FT bargaining position

FT bargaining position

The following one-page document (PDF) was presented to the government-appointed conciliator by the FT bargaining team:

July 31, 2013

Position Statement by the Full-Time (Group 1) Members of AUNBT Collective Bargaining 2013

 The members of AUNBT are the core of the university and its mission of teaching, scholarly and creative activity.  The mandate they gave the AUNBT bargaining team is to defend the reputation of UNB as a national, comprehensive university through comparable wages and workload.

During the unit meetings in the lead-up to bargaining, we heard repeatedly that workload, and recruitment and retention were significant problems impacting programs and students.  AUNBT membership experienced a net loss of 48 positions between 2004 and 2012.  The administration argues that this is due to budgetary constraints.  However, over the same period, the number of non-AUNBT positions has increased by a net of 84.  Most of this increase was due to new positions in the offices of the senior administration.

To address workload concerns, AUNBT made several proposals, including Art 32H, which requires that salary savings arising from parental and sabbatical leaves be returned to the source departments or units so that they can replace faculty on leave with short term appointments. We have also proposed changes to Art 13.05 that require the administration to inform us of their complement planning, so that units and departments can adjust their curriculum appropriately. The administration has rejected both of these proposals without serious discussion.

Art 36B.07 of the 2009-13 Collective Agreement reaffirms a 30 year practice:

The two parties have negotiated collective agreements since 1982 that have contained salary and salary scale adjustments related to the Consumer Price Index (CPI). The Parties have also been tracking the results of these adjustments by comparing the average salaries at UNB (as reported to Statistics Canada) to a comparable group of Canadian Universities. The Parties agree that it is desirable to maintain a competitive position on the national market in order to attract and retain quality faculty in the academic staffing of the University programs.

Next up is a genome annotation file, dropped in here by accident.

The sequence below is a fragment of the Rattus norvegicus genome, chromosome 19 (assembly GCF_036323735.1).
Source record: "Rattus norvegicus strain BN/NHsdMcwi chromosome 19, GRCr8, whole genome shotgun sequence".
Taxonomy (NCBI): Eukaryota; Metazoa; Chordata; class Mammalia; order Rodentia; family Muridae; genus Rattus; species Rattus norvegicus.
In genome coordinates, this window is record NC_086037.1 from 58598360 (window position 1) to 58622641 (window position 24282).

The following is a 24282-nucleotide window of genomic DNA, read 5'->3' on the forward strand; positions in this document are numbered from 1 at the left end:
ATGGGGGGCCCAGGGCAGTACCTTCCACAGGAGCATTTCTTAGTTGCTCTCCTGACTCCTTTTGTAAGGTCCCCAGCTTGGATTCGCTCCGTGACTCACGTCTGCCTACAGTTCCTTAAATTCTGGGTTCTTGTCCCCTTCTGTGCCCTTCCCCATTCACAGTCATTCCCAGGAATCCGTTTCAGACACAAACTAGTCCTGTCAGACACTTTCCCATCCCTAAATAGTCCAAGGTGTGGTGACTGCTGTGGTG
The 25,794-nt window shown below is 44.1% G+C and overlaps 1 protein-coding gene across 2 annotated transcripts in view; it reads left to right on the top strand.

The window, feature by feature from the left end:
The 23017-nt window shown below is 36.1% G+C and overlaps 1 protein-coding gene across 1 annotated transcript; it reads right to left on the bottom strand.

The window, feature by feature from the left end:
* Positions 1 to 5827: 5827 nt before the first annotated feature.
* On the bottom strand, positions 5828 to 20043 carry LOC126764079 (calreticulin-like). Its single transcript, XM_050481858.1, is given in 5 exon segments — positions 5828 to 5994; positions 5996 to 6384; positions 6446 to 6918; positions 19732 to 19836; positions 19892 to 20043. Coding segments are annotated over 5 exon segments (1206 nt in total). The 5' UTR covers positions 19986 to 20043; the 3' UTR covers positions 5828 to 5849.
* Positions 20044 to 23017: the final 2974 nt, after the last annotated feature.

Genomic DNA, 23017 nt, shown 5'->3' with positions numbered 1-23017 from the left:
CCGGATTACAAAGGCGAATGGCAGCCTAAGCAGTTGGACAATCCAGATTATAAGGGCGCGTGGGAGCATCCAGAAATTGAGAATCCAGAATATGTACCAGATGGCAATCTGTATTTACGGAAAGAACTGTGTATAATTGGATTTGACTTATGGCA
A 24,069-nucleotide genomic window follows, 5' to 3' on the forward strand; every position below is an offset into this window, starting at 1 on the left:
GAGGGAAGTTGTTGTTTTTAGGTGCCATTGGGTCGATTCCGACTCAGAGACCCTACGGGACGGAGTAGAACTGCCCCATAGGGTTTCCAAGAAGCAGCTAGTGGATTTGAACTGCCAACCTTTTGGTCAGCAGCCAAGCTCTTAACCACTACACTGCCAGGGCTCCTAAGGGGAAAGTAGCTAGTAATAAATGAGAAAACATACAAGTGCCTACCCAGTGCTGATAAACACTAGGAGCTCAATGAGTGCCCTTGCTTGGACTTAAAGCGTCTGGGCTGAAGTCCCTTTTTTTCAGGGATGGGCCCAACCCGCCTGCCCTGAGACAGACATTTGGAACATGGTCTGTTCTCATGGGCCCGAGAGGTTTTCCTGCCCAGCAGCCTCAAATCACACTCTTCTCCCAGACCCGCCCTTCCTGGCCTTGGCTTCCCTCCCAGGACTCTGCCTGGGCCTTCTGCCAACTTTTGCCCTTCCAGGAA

A Joint Economic Adjustment Committee is mandated under a MOU to develop a common understanding of UNB’s place in the national market in order to facilitate bargaining. The Statistics Canada data for 2010-11 show UNB significantly behind in average salary for every rank (15% behind for full professor; 16% for associate; 22% for assistant). Our salary proposal in Art 36B.07 is consistent with a mutual long-standing commitment to comparability, in that it would bring UNB two-thirds of the way to the average across the comparison group over two years. In contrast, the administration dismisses the value of the Joint Economic Adjustment Committee, contends that average salaries are irrelevant, and indicates that they do not have a mandate to bargain for comparable salaries.  They propose a 2.5% increase over 4 years, which would widen the gap and render UNB’s commitment to comparability meaningless.

The administration claims a financial inability to hire more complement or to pay comparable wages. However, their published audited financial statements tell a different story.  They disclose a surplus in 10 of the last 11 reported years, with a $57 million surplus occurring over fiscal years 2010 through 2012.  Of that $57 million, $33 million has been allocated to discretionary funds rather than to operating funds that would support the core mission of the university.


Categories: Bargaining news